To put things into perspective, in 24 out of the 38 member states of the OECD, it is the political leadership that appoints the highest legal figures, and in the U.S. the president appoints the Supreme Court judges subject to a majority in the Senate — a conservative president appoints conservative judges and vice versa. We are simply taking a further step toward what happens in the U.S.
When you look at the current composition of the High Court in Israel — it represents a rather restricted range of views from Meretz to the Labor Party, and it doesn’t even fully take in all of the positions in this part of the political spectrum. I really don’t think that the judicial reform is going too far on this issue. Of all the OECD member states, only in Turkey and Greece do the judges appoint themselves.
I have had meetings with senior Diaspora Jewry figures who have expressed concern over the “override clause” but the issue of the override clause was implemented in the Basic Law: Freedom of Occupation by none other than former High Court President Aharon Barak himself. Yes, that man who considered himself an ubermensch. At the state level in the U.S., the judges themselves are selected to serve based on elections. Israel is progressing toward adopting the U.S. model, and this is a welcome step forward. If anyone has an objection to the idea of the override clause, they should address their reservations to Aharon Barak…
How do you deal with the division between religion and state — which for the moment has been somewhat overshadowed by the judicial reform — for example, the desire to amend the Law of Return?
The Law of Return is in need of urgent amendment. An individual who is not Jewish, and whose link to Israel is via his grandfather or even his great-grandfather, should not automatically be granted citizenship, in my opinion.
This issue is currently completely wide open, and the State of Israel is entitled to request that an individual who does not adhere to a Jewish way of life in any form undergo an orderly process to make aliyah.
We are currently facing a severe problem, and many people who shouldn’t be entering Israel are doing so. Forty percent of them leave after receiving the economic benefits associated with making aliyah.
It is clear that somebody who has strong Jewish roots enjoys a completely different status. Israel has the right to examine whether a person seeking to come and live in Israel because his grandfather was Jewish wants to be a part of the Jewish people, and perhaps even undergo a conversion process if he is coming to live here for good or for a shorter period.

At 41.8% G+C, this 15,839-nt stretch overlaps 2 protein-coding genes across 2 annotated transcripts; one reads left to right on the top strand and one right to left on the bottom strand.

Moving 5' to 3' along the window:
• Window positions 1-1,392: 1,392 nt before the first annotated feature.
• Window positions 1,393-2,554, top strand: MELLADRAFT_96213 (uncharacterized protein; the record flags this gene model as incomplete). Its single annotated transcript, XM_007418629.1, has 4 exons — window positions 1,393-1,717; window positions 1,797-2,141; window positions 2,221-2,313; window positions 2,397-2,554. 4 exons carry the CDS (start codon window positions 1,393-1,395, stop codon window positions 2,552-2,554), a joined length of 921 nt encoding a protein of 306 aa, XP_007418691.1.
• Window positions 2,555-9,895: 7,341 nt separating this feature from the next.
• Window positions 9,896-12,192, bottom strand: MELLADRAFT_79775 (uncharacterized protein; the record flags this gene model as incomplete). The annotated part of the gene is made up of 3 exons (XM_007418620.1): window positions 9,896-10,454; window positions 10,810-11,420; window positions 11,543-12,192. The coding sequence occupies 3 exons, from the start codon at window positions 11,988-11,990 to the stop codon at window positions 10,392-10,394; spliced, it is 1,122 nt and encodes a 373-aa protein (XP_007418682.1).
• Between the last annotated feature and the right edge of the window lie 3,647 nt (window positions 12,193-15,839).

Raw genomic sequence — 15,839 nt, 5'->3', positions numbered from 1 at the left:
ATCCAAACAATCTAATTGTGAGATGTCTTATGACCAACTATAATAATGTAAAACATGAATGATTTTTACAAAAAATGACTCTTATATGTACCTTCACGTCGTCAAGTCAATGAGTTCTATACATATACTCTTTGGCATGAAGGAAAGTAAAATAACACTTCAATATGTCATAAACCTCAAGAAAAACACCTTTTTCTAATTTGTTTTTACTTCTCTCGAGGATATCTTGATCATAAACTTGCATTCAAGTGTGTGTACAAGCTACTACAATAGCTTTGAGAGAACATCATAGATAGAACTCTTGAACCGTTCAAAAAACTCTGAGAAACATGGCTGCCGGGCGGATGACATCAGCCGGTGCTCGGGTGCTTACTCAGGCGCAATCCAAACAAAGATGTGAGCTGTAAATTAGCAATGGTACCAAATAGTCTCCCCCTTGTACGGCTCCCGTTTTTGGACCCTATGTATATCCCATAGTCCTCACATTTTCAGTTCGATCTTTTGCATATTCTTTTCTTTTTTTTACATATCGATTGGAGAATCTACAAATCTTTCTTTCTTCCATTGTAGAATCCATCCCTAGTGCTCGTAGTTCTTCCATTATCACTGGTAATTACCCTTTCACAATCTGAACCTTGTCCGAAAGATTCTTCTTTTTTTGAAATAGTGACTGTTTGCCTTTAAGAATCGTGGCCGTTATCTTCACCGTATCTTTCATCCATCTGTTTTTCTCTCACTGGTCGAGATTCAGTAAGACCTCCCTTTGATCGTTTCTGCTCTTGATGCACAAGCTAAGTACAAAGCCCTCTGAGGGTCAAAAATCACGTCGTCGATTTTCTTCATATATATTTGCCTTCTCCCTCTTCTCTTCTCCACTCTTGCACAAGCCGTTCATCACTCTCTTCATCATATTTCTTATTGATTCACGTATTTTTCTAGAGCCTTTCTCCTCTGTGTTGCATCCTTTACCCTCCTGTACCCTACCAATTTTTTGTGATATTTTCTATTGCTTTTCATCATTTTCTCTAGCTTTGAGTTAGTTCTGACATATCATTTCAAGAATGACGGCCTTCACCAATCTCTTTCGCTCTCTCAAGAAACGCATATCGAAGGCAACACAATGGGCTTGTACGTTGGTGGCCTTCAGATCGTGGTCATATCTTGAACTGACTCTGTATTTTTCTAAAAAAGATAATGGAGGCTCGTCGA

The figures require us to invest a serious effort in addressing this issue. This is not a game.
I am looking to advance this issue based on consensus as it genuinely is a complex matter. I aspire to make the requisite amendments to the grandfather clause from a national perspective, but also based on dialogue and consensus. As far as I am concerned, the idea put forward by President Herzog to convene a committee to work on these amendments is most welcome, and we shall of course ensure that representatives of Diaspora Jewry are also included on such a committee. It is important to respect them and to listen to them. I believe that an orderly process needs to be set in motion, just as you receive a visa for a number of countries, so that somebody who has no direct link to Israel can make aliyah.
Perhaps a final message to Jews in the Diaspora?
We are now heading into the chag of Pesach. One of the main mitzvos of Pesach is v’higadeta l’vincha – to relate the story of Yetzias Mitzrayim to one’s children. That is perhaps the message we can take from Pesach: Jewish continuity goes from generation to generation. It is Jewish chinuch, Jewish pride, that will keep us as a nation.
May we merit to what we say at the end of the Seder: L’shanah haba’ah biYerushalayim!